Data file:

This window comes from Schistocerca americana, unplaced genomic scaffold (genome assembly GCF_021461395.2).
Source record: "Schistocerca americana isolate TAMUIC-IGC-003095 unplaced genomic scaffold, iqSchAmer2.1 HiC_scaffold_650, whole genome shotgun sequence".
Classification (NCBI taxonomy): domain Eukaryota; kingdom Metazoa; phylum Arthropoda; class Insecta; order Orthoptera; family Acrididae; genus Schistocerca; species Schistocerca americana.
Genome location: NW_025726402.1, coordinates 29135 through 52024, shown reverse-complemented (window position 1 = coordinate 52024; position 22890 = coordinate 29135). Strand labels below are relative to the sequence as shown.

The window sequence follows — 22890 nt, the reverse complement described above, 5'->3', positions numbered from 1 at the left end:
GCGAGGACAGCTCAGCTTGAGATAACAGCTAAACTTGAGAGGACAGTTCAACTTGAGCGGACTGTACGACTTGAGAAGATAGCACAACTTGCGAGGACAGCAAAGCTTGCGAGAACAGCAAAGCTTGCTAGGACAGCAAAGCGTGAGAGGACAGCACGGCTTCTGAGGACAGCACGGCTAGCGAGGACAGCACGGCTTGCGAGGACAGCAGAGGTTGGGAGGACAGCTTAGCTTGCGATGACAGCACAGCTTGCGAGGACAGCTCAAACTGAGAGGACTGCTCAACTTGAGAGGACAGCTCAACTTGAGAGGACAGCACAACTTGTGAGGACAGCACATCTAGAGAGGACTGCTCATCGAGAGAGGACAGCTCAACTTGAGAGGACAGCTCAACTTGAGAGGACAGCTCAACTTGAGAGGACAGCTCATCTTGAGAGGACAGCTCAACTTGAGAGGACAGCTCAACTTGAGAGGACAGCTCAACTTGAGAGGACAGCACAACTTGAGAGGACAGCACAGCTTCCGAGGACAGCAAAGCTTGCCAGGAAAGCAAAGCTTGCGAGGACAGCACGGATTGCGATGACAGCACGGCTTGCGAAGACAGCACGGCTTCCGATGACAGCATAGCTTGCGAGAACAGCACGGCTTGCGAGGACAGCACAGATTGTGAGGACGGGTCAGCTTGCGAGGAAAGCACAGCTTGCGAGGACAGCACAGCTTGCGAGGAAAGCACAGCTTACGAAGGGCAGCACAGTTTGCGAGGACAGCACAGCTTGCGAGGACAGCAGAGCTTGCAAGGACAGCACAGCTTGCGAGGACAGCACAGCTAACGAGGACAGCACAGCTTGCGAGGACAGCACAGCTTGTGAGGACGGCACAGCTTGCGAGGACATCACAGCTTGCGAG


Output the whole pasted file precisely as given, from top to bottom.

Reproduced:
This window comes from Schistocerca americana, unplaced genomic scaffold (genome assembly GCF_021461395.2).
Source record: "Schistocerca americana isolate TAMUIC-IGC-003095 unplaced genomic scaffold, iqSchAmer2.1 HiC_scaffold_650, whole genome shotgun sequence".
Classification (NCBI taxonomy): domain Eukaryota; kingdom Metazoa; phylum Arthropoda; class Insecta; order Orthoptera; family Acrididae; genus Schistocerca; species Schistocerca americana.
Genome location: NW_025726402.1, coordinates 29135 through 52024, shown reverse-complemented (window position 1 = coordinate 52024; position 22890 = coordinate 29135). Strand labels below are relative to the sequence as shown.

The window sequence follows — 22890 nt, the reverse complement described above, 5'->3', positions numbered from 1 at the left end:
GCGAGGACAGCTCAGCTTGAGATAACAGCTAAACTTGAGAGGACAGTTCAACTTGAGCGGACTGTACGACTTGAGAAGATAGCACAACTTGCGAGGACAGCAAAGCTTGCGAGAACAGCAAAGCTTGCTAGGACAGCAAAGCGTGAGAGGACAGCACGGCTTCTGAGGACAGCACGGCTAGCGAGGACAGCACGGCTTGCGAGGACAGCAGAGGTTGGGAGGACAGCTTAGCTTGCGATGACAGCACAGCTTGCGAGGACAGCTCAAACTGAGAGGACTGCTCAACTTGAGAGGACAGCTCAACTTGAGAGGACAGCACAACTTGTGAGGACAGCACATCTAGAGAGGACTGCTCATCGAGAGAGGACAGCTCAACTTGAGAGGACAGCTCAACTTGAGAGGACAGCTCAACTTGAGAGGACAGCTCATCTTGAGAGGACAGCTCAACTTGAGAGGACAGCTCAACTTGAGAGGACAGCTCAACTTGAGAGGACAGCACAACTTGAGAGGACAGCACAGCTTCCGAGGACAGCAAAGCTTGCCAGGAAAGCAAAGCTTGCGAGGACAGCACGGATTGCGATGACAGCACGGCTTGCGAAGACAGCACGGCTTCCGATGACAGCATAGCTTGCGAGAACAGCACGGCTTGCGAGGACAGCACAGATTGTGAGGACGGGTCAGCTTGCGAGGAAAGCACAGCTTGCGAGGACAGCACAGCTTGCGAGGAAAGCACAGCTTACGAAGGGCAGCACAGTTTGCGAGGACAGCACAGCTTGCGAGGACAGCAGAGCTTGCAAGGACAGCACAGCTTGCGAGGACAGCACAGCTAACGAGGACAGCACAGCTTGCGAGGACAGCACAGCTTGTGAGGACGGCACAGCTTGCGAGGACATCACAGCTTGCGAG